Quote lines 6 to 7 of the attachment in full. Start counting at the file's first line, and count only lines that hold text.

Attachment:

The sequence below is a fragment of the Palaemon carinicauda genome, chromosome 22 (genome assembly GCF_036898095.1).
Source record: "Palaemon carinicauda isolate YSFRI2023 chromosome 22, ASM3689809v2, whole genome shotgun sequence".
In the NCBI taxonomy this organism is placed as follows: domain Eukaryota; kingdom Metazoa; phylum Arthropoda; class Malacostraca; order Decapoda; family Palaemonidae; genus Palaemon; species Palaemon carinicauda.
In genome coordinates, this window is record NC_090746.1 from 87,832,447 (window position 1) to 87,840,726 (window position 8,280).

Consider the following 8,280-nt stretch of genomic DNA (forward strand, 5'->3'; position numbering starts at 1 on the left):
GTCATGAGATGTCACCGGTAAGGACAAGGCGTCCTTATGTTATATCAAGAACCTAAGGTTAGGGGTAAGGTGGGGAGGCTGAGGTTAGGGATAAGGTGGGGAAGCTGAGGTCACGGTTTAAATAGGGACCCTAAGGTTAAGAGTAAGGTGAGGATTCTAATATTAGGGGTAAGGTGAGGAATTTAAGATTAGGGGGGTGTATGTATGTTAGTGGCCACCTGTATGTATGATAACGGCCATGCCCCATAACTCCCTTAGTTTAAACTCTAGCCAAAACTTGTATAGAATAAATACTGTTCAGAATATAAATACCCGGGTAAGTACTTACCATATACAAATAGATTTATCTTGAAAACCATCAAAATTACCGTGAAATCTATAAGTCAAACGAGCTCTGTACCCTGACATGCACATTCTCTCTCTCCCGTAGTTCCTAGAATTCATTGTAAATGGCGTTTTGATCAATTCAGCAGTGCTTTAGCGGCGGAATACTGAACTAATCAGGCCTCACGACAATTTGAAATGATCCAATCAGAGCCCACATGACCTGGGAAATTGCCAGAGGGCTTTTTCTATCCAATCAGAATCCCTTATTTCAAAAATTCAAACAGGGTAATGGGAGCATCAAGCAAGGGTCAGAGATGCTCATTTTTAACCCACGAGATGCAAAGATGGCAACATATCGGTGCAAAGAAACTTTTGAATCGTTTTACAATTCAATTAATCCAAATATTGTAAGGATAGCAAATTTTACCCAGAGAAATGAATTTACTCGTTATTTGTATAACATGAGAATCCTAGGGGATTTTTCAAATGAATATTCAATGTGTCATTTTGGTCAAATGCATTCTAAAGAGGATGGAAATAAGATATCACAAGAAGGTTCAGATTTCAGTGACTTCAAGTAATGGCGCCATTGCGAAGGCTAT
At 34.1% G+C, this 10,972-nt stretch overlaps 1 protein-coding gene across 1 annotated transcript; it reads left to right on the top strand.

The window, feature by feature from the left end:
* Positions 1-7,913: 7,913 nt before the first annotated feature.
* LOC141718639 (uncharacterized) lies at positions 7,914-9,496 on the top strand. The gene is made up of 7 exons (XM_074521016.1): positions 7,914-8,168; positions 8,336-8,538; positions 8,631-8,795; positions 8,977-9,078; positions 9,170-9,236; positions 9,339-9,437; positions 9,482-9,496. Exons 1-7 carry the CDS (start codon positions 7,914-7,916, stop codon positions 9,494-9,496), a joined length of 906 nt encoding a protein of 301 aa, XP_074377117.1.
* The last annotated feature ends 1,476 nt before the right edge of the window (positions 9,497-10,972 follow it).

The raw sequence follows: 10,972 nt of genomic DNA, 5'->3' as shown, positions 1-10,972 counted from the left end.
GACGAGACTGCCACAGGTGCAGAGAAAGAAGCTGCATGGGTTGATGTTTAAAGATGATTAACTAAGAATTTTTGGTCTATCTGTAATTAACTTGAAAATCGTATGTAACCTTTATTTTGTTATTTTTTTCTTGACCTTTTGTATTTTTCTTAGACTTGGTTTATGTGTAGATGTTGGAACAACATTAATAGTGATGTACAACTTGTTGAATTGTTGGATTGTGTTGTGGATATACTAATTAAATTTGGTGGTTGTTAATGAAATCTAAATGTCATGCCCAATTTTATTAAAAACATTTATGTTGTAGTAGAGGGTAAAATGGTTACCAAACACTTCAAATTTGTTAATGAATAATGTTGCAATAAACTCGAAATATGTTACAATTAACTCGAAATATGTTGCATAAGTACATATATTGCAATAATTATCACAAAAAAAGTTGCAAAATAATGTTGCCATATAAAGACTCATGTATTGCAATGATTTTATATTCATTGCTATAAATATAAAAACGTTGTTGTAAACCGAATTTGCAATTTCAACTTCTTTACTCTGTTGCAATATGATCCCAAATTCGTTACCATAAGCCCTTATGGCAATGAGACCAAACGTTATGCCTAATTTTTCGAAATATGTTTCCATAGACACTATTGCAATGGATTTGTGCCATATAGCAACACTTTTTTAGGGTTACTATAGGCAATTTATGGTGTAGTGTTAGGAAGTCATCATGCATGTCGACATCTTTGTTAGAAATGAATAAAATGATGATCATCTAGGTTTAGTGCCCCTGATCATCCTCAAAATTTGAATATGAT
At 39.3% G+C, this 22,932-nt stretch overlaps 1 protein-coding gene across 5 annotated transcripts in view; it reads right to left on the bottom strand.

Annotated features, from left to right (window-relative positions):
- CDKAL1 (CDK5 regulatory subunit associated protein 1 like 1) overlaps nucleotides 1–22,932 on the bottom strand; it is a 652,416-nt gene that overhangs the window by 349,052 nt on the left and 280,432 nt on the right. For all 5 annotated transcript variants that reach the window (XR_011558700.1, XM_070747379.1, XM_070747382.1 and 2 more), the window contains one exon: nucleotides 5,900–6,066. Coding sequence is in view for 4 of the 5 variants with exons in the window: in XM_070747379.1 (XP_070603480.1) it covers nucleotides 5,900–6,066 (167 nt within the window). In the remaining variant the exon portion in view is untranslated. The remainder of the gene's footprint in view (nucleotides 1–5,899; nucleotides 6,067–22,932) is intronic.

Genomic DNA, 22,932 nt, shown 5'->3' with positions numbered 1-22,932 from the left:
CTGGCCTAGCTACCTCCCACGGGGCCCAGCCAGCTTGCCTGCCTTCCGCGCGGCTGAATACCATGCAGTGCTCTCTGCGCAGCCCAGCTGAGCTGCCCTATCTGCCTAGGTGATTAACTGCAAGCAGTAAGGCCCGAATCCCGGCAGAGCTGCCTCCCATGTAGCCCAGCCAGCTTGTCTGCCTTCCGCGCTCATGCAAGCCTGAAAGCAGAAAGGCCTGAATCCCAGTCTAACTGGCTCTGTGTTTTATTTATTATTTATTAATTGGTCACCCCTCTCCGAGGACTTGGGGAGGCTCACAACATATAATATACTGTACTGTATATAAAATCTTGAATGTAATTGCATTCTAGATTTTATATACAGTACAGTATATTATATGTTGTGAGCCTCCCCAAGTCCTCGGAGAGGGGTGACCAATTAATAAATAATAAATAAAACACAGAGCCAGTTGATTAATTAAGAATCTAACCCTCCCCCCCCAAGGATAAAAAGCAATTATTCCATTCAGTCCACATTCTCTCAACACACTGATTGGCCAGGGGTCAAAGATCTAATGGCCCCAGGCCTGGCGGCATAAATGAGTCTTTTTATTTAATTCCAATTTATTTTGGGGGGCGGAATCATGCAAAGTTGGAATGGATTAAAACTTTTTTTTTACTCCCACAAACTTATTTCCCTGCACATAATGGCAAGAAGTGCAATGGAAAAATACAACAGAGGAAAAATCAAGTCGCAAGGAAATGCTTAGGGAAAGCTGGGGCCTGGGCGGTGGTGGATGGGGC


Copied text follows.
GTCATGAGATGTCACCGGTAAGGACAAGGCGTCCTTATGTTATATCAAGAACCTAAGGTTAGGGGTAAGGTGGGGAGGCTGAGGTTAGGGATAAGGTGGGGAAGCTGAGGTCACGGTTTAAATAGGGACCCTAAGGTTAAGAGTAAGGTGAGGATTCTAATATTAGGGGTAAGGTGAGGAATTTAAGATTAGGGGGGTGTATGTATGTTAGTGGCCACCTGTATGTATGATAACGGCCATGCCCCATAACTCCCTTAGTTTAAACTCTAGCCAAAACTTGTATAGAATAAATACTGTTCAGAATATAAATACCCGGGTAAGTACTTACCATATACAAATAGATTTATCTTGAAAACCATCAAAATTACCGTGAAATCTATAAGTCAAACGAGCTCTGTACCCTGACATGCACATTCTCTCTCTCCCGTAGTTCCTAGAATTCATTGTAAATGGCGTTTTGATCAATTCAGCAGTGCTTTAGCGGCGGAATACTGAACTAATCAGGCCTCACGACAATTTGAAATGATCCAATCAGAGCCCACATGACCTGGGAAATTGCCAGAGGGCTTTTTCTATCCAATCAGAATCCCTTATTTCAAAAATTCAAACAGGGTAATGGGAGCATCAAGCAAGGGTCAGAGATGCTCATTTTTAACCCACGAGATGCAAAGATGGCAACATATCGGTGCAAAGAAACTTTTGAATCGTTTTACAATTCAATTAATCCAAATATTGTAAGGATAGCAAATTTTACCCAGAGAAATGAATTTACTCGTTATTTGTATAACATGAGAATCCTAGGGGATTTTTCAAATGAATATTCAATGTGTCATTTTGGTCAAATGCATTCTAAAGAGGATGGAAATAAGATATCACAAGAAGGTTCAGATTTCAGTGACTTCAAGTAATGGCGCCATTGCGAAGGCTAT
At 34.1% G+C, this 10,972-nt stretch overlaps 1 protein-coding gene across 1 annotated transcript; it reads left to right on the top strand.